“I am large…I contain multitudes.”
That’s Walt Whitman, singing a vision of America that is diverse, paradoxical and unshakably unified in its regard for the equality and beauty of every human being.
The America recently on display in Charlottesville is a far cry from Whitman’s. President Trump’s response to the tragic events made this especially clear:
“We condemn in the strongest possible terms this egregious display of hatred, bigotry and violence, on many sides. On many sides.”
Mr. Trump had a chance to at last unequivocally reject white supremacy, neo-Nazism and white nationalism—as well as hatred and bigotry of all sorts. He did not.
More important, Mr. Trump could have sent a much-needed message of unity, tolerance and love to the American people by making it clear that this country will not entertain hate as valid or acceptable under any circumstance.
Mr. Trump’s second response to Charlottesville, in which he did specifically renounce the “KKK, neo-Nazis [and] white supremacists” as “criminals and thugs” did little to make up for his long-delayed and inappropriate response.
He was tepid at best and insultingly passive at worst, and those who see this obviously canned speech—likely forced on the President by his advisors—as something to be happy about are fooling themselves.
The President’s remarks, given at Trump Tower on the 15th, confirm the hollowness of his renunciation.
There is no such thing as the “alt-left,” a phrase Mr. Trump used to imply equivalence between the Unite the Right demonstrators and the counter-protesters who rallied against them.
If the anti-racist protesters were in fact violent, that is something we should talk about. But Mr. Trump’s reversion to the vague generalization of “on both sides!” over-simplifies the situation and erases fundamental differences between the two groups. There is simply no equivalence in this case.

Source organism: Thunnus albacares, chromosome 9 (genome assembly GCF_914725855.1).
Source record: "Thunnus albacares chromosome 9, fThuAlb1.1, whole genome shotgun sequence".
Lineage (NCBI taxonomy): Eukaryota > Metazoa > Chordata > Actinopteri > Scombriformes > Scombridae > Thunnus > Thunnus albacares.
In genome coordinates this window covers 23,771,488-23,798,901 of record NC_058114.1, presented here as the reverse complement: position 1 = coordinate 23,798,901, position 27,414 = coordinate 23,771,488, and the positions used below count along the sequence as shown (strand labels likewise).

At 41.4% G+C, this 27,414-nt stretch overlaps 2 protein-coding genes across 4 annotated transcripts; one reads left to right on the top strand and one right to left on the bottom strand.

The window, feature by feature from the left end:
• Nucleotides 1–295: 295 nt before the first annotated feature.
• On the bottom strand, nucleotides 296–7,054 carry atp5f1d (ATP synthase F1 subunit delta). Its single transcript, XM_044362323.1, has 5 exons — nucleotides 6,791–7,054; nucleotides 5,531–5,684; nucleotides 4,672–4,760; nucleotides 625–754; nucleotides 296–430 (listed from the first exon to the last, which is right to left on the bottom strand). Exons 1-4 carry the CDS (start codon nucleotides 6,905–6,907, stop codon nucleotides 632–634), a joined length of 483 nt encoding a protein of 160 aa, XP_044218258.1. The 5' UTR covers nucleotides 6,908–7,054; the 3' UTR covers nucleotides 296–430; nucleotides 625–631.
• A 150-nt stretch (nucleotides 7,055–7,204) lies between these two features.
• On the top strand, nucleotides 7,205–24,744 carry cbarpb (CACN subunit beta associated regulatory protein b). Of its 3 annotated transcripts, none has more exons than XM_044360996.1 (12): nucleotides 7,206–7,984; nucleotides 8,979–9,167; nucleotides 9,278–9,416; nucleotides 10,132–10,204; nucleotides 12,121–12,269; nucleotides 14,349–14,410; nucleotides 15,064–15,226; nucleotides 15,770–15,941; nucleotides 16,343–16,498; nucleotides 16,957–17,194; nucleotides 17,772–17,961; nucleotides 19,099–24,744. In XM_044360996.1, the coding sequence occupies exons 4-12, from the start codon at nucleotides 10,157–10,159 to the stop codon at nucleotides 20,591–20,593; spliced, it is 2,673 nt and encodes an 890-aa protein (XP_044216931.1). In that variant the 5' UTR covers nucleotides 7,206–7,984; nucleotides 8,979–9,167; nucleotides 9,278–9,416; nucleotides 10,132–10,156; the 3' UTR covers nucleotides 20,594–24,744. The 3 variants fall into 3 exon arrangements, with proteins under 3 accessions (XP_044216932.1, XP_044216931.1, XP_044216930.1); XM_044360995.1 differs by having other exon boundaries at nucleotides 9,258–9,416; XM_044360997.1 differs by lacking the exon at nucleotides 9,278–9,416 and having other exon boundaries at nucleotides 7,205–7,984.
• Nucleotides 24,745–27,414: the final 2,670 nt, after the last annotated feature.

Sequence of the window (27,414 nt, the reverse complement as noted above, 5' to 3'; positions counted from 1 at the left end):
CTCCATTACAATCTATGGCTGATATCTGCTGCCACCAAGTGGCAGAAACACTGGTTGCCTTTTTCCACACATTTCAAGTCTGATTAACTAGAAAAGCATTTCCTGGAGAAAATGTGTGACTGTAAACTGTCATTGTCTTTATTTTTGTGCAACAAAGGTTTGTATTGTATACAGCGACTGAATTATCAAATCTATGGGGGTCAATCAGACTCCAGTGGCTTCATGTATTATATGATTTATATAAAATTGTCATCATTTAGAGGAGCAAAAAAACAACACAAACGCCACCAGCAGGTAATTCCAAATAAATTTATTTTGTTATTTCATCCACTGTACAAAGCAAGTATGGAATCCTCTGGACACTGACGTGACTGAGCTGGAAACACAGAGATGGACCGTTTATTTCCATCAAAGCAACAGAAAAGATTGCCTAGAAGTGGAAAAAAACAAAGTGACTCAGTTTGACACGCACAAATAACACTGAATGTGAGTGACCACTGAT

The Unite the Right demonstrators proudly espouse a hateful, racist, white-supremacist and anti-semitic ideology. They draw on a tradition of hate and racial violence with conspicuous roots in slavery, and represent a uniquely American species of evil that we have as of yet failed to eradicate.
The counter-protesters, on the other hand, came from across the political spectrum. They by no means represent the ideology of the radical left—they represent ideas that ought to be supported by all Americans.
They were united against hatred, bigotry and racial violence. They courageously took a stand against hate—hate our President is clearly not all that troubled by. One of them lost her life and 19 others were injured.
Perhaps most striking about Mr. Trump’s various comments were his calls for unity—no doubt many of his supporters will applaud him for his apparent dedication to closing partisan, racial and other divides in this country. I wish I could do the same.
The thing is, Mr. Trump talks about unity the way he talks about everything. For the President, national unity is an order issued from on high which he expects to be magically carried out by his inferiors—in this case, the American people.
Trump is used to having things his way. He is notoriously sensitive about his popular perception, and demands not just loyalty but also flattery from his advisors.
The problem is that uniting this country will take work that Donald Trump does not appear willing to do. He can issue all the vague, simplistic and absolute orders for immediate change that he wants, but that change will not happen unless he takes serious and legitimate action toward facilitating it.
What is truly “sad” is that Mr. Trump had the chance to begin taking that action. Simply calling out white nationalist terror—in a more sincere way—for what it is would have gone a long way toward uniting the country against a home-grown, serious and legitimate enemy.
Mr. Trump, however, refused his opportunity. In so doing, he furthered the divide in this country and rendered his comments about American unity laughable at best and pitiful at worst.
The President is perhaps right about one thing, however: this can and should be a time for national unity. Unity, first, in the spirit of love for our fellow people.
But also unity in opposition to a President who is malignantly complacent in the face of white domestic terrorism. Trump supporters—indeed, all people—who do not consider themselves radical racists should have no qualms calling the rioters in Virginia exactly what they are. In this way, we may truly be united in these dark days.
Those who cannot openly condemn the rioters—or the President who knowingly benefits from their support and, in his complacency, supports their cause—should think long and hard about their own moral identity and integrity.
History is being made, here and now, whether or not we are willing to admit it—and history remembers cowards with the ignominy they deserve.